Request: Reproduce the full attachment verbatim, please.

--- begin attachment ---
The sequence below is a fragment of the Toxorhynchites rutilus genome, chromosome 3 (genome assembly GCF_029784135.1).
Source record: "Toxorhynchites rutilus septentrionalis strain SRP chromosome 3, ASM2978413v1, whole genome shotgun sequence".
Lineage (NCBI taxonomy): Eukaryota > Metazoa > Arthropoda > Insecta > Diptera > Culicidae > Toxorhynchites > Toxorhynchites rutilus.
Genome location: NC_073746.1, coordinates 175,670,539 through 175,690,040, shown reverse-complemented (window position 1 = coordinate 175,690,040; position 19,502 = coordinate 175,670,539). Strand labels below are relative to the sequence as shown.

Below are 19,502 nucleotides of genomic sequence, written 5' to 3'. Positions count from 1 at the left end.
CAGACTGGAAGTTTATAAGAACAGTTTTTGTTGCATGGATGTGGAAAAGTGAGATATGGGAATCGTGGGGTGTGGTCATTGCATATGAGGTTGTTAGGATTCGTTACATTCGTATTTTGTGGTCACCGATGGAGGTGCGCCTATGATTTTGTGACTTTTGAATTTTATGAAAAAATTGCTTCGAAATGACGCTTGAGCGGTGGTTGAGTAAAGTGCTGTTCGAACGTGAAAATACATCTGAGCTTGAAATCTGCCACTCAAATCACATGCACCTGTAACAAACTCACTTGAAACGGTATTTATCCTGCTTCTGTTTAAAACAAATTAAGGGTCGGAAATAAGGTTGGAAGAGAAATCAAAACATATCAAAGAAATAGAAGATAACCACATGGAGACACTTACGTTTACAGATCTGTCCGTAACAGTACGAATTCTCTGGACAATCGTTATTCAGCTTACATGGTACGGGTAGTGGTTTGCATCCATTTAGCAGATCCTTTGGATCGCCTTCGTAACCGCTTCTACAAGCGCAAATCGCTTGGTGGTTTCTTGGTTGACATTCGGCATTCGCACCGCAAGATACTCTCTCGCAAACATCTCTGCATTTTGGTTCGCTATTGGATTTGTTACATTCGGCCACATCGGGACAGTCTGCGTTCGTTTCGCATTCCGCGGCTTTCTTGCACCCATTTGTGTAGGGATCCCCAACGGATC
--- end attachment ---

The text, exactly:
The sequence below is a fragment of the Toxorhynchites rutilus genome, chromosome 3 (genome assembly GCF_029784135.1).
Source record: "Toxorhynchites rutilus septentrionalis strain SRP chromosome 3, ASM2978413v1, whole genome shotgun sequence".
Lineage (NCBI taxonomy): Eukaryota > Metazoa > Arthropoda > Insecta > Diptera > Culicidae > Toxorhynchites > Toxorhynchites rutilus.
Genome location: NC_073746.1, coordinates 175,670,539 through 175,690,040, shown reverse-complemented (window position 1 = coordinate 175,690,040; position 19,502 = coordinate 175,670,539). Strand labels below are relative to the sequence as shown.

Below are 19,502 nucleotides of genomic sequence, written 5' to 3'. Positions count from 1 at the left end.
CAGACTGGAAGTTTATAAGAACAGTTTTTGTTGCATGGATGTGGAAAAGTGAGATATGGGAATCGTGGGGTGTGGTCATTGCATATGAGGTTGTTAGGATTCGTTACATTCGTATTTTGTGGTCACCGATGGAGGTGCGCCTATGATTTTGTGACTTTTGAATTTTATGAAAAAATTGCTTCGAAATGACGCTTGAGCGGTGGTTGAGTAAAGTGCTGTTCGAACGTGAAAATACATCTGAGCTTGAAATCTGCCACTCAAATCACATGCACCTGTAACAAACTCACTTGAAACGGTATTTATCCTGCTTCTGTTTAAAACAAATTAAGGGTCGGAAATAAGGTTGGAAGAGAAATCAAAACATATCAAAGAAATAGAAGATAACCACATGGAGACACTTACGTTTACAGATCTGTCCGTAACAGTACGAATTCTCTGGACAATCGTTATTCAGCTTACATGGTACGGGTAGTGGTTTGCATCCATTTAGCAGATCCTTTGGATCGCCTTCGTAACCGCTTCTACAAGCGCAAATCGCTTGGTGGTTTCTTGGTTGACATTCGGCATTCGCACCGCAAGATACTCTCTCGCAAACATCTCTGCATTTTGGTTCGCTATTGGATTTGTTACATTCGGCCACATCGGGACAGTCTGCGTTCGTTTCGCATTCCGCGGCTTTCTTGCACCCATTTGTGTAGGGATCCCCAACGGATC